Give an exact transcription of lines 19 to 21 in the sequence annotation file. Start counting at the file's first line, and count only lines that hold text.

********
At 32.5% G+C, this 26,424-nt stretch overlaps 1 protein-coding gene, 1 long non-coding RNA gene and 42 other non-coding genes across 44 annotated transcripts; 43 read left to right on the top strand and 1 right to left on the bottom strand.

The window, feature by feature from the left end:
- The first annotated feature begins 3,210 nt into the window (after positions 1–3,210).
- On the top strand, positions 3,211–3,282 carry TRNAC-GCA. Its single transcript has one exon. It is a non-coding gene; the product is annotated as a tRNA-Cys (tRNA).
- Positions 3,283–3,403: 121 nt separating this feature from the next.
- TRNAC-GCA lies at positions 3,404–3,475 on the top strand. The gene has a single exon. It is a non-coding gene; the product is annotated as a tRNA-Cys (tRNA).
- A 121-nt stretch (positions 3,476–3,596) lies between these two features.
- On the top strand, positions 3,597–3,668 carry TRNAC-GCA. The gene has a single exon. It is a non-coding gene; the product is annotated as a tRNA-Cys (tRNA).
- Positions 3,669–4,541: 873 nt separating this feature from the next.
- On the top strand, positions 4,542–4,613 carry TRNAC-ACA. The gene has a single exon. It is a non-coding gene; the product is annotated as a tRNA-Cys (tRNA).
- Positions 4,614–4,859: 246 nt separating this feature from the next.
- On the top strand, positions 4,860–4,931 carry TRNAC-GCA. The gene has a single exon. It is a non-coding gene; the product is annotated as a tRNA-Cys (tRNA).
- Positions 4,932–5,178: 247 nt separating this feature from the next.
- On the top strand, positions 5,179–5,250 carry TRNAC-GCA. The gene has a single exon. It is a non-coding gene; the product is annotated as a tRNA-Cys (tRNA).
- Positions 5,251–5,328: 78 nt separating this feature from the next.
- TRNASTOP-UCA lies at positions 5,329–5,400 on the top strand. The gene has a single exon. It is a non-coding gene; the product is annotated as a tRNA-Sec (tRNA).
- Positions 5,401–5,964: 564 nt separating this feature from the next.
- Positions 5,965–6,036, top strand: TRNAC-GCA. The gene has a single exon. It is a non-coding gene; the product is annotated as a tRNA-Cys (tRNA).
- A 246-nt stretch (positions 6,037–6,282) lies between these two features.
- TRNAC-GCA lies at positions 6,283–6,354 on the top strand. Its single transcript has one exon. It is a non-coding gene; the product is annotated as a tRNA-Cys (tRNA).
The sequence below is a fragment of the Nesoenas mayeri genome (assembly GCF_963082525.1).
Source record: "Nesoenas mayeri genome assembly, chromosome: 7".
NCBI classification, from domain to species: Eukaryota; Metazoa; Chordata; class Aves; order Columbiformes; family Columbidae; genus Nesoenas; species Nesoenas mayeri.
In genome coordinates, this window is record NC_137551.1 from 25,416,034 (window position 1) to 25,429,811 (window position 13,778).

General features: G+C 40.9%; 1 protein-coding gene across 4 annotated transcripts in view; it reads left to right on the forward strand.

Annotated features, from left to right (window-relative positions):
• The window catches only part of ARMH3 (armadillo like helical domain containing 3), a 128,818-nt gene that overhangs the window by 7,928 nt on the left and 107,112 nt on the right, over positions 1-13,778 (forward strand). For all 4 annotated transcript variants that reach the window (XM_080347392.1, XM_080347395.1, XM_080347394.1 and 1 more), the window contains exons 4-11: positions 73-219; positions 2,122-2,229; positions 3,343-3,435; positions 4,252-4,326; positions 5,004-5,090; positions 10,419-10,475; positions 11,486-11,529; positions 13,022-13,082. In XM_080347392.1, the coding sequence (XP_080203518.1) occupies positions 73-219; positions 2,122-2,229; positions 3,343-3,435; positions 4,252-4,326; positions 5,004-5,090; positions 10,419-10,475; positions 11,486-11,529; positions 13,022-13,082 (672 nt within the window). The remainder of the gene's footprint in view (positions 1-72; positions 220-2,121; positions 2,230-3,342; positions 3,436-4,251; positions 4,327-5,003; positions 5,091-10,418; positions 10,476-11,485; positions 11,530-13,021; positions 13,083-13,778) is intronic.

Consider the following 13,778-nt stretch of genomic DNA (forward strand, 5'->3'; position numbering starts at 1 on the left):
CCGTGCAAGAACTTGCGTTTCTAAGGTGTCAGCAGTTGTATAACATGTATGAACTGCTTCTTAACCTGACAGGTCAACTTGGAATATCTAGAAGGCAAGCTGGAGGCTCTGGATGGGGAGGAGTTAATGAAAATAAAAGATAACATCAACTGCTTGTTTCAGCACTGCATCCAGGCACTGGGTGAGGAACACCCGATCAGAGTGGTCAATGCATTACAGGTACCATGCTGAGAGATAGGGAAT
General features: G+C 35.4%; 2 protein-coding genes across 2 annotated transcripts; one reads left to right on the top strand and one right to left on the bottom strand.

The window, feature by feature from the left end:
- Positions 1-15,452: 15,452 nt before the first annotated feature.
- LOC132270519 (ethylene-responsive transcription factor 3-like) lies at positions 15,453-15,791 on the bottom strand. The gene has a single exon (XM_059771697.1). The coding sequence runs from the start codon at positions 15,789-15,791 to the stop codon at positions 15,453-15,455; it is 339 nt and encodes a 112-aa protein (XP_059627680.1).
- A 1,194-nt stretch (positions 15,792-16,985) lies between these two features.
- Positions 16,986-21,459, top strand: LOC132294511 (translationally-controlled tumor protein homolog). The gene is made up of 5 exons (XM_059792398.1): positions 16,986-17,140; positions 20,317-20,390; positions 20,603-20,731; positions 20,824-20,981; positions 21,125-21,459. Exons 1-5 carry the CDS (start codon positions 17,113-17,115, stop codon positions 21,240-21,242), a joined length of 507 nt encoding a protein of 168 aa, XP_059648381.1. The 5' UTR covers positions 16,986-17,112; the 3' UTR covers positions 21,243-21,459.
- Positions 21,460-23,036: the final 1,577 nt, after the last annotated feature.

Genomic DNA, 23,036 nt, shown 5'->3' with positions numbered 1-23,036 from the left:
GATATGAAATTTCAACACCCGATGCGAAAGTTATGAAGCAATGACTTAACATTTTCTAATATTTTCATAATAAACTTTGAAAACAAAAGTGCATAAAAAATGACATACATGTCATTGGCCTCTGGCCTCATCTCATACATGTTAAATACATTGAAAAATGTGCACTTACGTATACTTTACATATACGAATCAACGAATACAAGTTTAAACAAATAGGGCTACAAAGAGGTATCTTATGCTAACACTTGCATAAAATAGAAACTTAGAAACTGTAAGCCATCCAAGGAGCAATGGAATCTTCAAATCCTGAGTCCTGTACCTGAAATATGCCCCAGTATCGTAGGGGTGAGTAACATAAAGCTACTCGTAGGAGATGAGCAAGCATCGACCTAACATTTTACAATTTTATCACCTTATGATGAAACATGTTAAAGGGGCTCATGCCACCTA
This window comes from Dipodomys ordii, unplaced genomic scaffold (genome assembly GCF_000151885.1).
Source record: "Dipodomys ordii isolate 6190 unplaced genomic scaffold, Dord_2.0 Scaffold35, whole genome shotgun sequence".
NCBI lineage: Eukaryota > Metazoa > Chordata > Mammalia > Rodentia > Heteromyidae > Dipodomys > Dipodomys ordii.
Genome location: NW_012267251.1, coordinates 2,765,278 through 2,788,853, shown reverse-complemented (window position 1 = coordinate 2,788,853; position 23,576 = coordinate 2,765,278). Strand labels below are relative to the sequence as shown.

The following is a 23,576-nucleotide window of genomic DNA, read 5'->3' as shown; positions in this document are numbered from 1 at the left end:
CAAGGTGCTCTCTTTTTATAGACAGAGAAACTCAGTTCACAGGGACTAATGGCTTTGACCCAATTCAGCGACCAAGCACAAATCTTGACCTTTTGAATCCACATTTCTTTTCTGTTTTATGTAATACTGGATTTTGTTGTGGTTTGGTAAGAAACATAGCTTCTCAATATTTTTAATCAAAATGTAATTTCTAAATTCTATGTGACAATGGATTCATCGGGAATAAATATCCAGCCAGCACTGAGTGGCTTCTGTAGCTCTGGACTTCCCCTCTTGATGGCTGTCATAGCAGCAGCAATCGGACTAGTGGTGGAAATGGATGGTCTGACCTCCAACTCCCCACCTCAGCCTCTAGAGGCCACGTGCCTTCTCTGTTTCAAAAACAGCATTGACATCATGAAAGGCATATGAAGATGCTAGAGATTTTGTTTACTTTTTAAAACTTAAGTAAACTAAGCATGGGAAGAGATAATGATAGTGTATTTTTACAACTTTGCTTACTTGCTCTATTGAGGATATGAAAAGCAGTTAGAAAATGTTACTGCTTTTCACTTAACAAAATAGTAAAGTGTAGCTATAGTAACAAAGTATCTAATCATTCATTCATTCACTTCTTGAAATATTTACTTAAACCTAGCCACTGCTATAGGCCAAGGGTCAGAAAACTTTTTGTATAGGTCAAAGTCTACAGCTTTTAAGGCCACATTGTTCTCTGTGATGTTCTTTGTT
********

- A 246-nt stretch (positions 6,037–6,282) lies between these two features.
- TRNAC-GCA lies at positions 6,283–6,354 on the top strand. Its single transcript has one exon. It is a non-coding gene; the product is annotated as a tRNA-Cys (tRNA).
The sequence below is a fragment of the Nesoenas mayeri genome (assembly GCF_963082525.1).